Customers are now valuing digital goods more and more. For example, Nike recently launched a concept idea called Makers, where consumers get to create a personalized Nike (NYSE:NKE) shoe and get to leave the store with their shoes in hand after an hour. More brick and mortar retailers need to prioritize providing digital experiences for the customer.
4. AMZN effect
The last thing I love with retail is how fast brick and mortar are getting let off because of Amazon. The biggest argument for brick and mortar is "it's not their fault, Amazon is there and it's affecting everyone". Yes, AMZN has been a game-changer but we need to realize brick and mortar retail has not changed in the last twenty years. Merchandising, product selection and other components have largely stayed the same and ecommerce rollout has been lacking. I honestly do believe brick and mortar still has a place in society. People will always need clothes and other merchandise and buying online is such a pain (especially considering I'm tall and do not have the most slender frame). If any of you are Buffett enthusiasts this would be a good time for brick and mortar to come up with a new moat and solidify themselves.
As mentioned previously, I do believe traditional brick and mortar retailers still have a strong place in the industry. In Canada for example companies such as Loblaws (LBLCF) are doing very well. They just launched a campaign to renovate stores all across the country and introduce specific goods to different stores across the country and integrate Shoppers Drug Mart into the fold. Sobeys (EMP.A) is also doing well after a huge meltdown after they were forced to write-down a 2-billion dollar acquisition due to poor management. They hired a new CEO and their stock has returned close to 36% since its low during November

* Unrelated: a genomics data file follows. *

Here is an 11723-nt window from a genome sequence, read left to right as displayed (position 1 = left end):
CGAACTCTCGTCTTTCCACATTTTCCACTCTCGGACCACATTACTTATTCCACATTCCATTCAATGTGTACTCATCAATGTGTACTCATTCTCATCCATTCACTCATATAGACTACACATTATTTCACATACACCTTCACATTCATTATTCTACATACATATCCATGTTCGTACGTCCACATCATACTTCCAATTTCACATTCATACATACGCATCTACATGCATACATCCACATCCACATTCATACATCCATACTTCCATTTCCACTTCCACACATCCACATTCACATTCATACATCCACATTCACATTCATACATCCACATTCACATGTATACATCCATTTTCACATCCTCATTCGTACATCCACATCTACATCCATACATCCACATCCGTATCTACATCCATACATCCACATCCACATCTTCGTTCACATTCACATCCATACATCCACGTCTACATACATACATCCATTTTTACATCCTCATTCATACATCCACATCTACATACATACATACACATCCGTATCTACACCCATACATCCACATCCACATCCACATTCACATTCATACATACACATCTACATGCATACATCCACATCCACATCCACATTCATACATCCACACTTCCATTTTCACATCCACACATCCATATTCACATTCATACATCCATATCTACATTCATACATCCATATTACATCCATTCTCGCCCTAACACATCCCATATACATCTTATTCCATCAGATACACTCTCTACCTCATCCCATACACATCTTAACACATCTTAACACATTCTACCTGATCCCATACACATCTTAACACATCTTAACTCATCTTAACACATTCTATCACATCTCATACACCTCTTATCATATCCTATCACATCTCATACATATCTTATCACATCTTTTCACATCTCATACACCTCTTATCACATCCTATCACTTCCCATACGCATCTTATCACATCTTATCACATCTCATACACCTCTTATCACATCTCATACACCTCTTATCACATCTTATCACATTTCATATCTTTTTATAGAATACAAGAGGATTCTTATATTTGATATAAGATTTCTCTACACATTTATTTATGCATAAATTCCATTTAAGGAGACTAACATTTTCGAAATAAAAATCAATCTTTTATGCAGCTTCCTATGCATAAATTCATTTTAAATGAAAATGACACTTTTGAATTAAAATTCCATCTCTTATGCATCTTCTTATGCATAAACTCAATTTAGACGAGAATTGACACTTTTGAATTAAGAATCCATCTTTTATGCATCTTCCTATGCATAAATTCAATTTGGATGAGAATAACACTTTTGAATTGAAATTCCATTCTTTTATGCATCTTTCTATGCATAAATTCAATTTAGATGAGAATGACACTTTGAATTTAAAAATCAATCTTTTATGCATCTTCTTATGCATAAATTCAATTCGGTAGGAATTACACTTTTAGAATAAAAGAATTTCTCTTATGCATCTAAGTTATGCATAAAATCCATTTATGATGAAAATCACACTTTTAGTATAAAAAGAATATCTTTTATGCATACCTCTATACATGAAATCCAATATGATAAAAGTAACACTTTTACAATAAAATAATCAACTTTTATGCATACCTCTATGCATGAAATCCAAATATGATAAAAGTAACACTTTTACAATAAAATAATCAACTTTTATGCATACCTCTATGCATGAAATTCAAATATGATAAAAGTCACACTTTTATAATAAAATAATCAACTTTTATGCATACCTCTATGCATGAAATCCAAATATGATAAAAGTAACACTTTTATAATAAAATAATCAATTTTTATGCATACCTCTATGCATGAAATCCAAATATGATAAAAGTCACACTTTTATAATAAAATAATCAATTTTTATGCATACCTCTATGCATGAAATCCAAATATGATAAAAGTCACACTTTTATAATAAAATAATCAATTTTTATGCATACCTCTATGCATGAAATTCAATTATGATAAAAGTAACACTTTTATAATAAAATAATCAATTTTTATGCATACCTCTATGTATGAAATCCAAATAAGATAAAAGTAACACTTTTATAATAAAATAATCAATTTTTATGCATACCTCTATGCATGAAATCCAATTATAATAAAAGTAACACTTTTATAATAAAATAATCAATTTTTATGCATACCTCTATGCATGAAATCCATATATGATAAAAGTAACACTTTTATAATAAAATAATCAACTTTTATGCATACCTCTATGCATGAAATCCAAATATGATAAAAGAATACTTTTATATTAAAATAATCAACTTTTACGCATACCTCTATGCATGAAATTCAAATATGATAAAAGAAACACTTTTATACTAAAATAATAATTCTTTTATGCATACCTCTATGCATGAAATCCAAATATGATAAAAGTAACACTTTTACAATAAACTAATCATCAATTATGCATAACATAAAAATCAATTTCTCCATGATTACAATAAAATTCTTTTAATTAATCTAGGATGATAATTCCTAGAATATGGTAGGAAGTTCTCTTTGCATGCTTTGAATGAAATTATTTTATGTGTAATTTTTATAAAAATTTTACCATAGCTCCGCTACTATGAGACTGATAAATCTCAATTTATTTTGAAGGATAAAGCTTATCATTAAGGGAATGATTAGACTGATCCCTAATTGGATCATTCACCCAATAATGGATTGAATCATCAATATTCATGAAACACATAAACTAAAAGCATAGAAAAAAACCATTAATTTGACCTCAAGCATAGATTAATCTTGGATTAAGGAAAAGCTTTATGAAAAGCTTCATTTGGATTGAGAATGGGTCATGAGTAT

Looking at your portfolio - I would not dismiss brick and mortar stocks altogether. Canada Goose (GOOS) has had a strong showing since their IPO in March returning about 21%. Part of their success is due to a unique product and Made in Canada slogan that makes the company unique. Their success has also motivated the IPO of Roots which plans to go public later this year. As an investor I would keep my eyes peeled for any IPO's in the retail sector - the Aritzia IPO (ATZAF) late last year was 10 times over-subscribed - even launching with a dual class share structure.
Disclaimer: All of the above is my own personal opinion. Figures are for learning purposes and have been drawn from credible sources. I do not hold any positions in the companies mentioned above and do not plan to initiate a new position within the next 72 hours. I do not hold any brick and mortar retail stock except for Couche Tard (ANCTF) and Metro Inc (MTRAF)
Disclosure: I/we have no positions in any stocks mentioned, and no plans to initiate any positions within the next 72 hours. I wrote this article myself, and it expresses my own opinions. I am not receiving compensation for it (other than from Seeking Alpha). I have no business relationship with any company whose stock is mentioned in this article.